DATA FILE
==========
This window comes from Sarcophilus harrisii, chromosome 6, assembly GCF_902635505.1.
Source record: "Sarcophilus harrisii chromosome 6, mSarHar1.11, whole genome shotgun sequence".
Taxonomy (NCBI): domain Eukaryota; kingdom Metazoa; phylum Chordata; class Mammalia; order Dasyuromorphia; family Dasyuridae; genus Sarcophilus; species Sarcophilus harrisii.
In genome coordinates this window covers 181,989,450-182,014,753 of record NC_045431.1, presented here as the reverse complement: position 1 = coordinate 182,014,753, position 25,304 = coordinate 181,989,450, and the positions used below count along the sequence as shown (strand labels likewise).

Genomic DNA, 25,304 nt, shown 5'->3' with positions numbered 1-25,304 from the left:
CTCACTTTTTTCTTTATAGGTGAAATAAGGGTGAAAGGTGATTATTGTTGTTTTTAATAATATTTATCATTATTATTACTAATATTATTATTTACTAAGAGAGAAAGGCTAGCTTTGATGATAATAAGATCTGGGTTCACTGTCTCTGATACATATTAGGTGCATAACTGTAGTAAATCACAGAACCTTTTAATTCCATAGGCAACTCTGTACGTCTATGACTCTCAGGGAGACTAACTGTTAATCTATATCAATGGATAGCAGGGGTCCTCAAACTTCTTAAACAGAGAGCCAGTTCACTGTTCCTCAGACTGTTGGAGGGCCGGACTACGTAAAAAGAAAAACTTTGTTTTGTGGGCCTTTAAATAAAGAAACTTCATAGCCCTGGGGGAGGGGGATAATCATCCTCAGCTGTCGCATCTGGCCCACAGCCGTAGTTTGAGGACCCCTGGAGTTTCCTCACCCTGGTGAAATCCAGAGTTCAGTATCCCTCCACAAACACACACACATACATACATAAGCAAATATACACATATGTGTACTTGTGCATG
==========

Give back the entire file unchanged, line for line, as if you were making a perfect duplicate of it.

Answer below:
This window comes from Sarcophilus harrisii, chromosome 6, assembly GCF_902635505.1.
Source record: "Sarcophilus harrisii chromosome 6, mSarHar1.11, whole genome shotgun sequence".
Taxonomy (NCBI): domain Eukaryota; kingdom Metazoa; phylum Chordata; class Mammalia; order Dasyuromorphia; family Dasyuridae; genus Sarcophilus; species Sarcophilus harrisii.
In genome coordinates this window covers 181,989,450-182,014,753 of record NC_045431.1, presented here as the reverse complement: position 1 = coordinate 182,014,753, position 25,304 = coordinate 181,989,450, and the positions used below count along the sequence as shown (strand labels likewise).

Genomic DNA, 25,304 nt, shown 5'->3' with positions numbered 1-25,304 from the left:
CTCACTTTTTTCTTTATAGGTGAAATAAGGGTGAAAGGTGATTATTGTTGTTTTTAATAATATTTATCATTATTATTACTAATATTATTATTTACTAAGAGAGAAAGGCTAGCTTTGATGATAATAAGATCTGGGTTCACTGTCTCTGATACATATTAGGTGCATAACTGTAGTAAATCACAGAACCTTTTAATTCCATAGGCAACTCTGTACGTCTATGACTCTCAGGGAGACTAACTGTTAATCTATATCAATGGATAGCAGGGGTCCTCAAACTTCTTAAACAGAGAGCCAGTTCACTGTTCCTCAGACTGTTGGAGGGCCGGACTACGTAAAAAGAAAAACTTTGTTTTGTGGGCCTTTAAATAAAGAAACTTCATAGCCCTGGGGGAGGGGGATAATCATCCTCAGCTGTCGCATCTGGCCCACAGCCGTAGTTTGAGGACCCCTGGAGTTTCCTCACCCTGGTGAAATCCAGAGTTCAGTATCCCTCCACAAACACACACACATACATACATAAGCAAATATACACATATGTGTACTTGTGCATG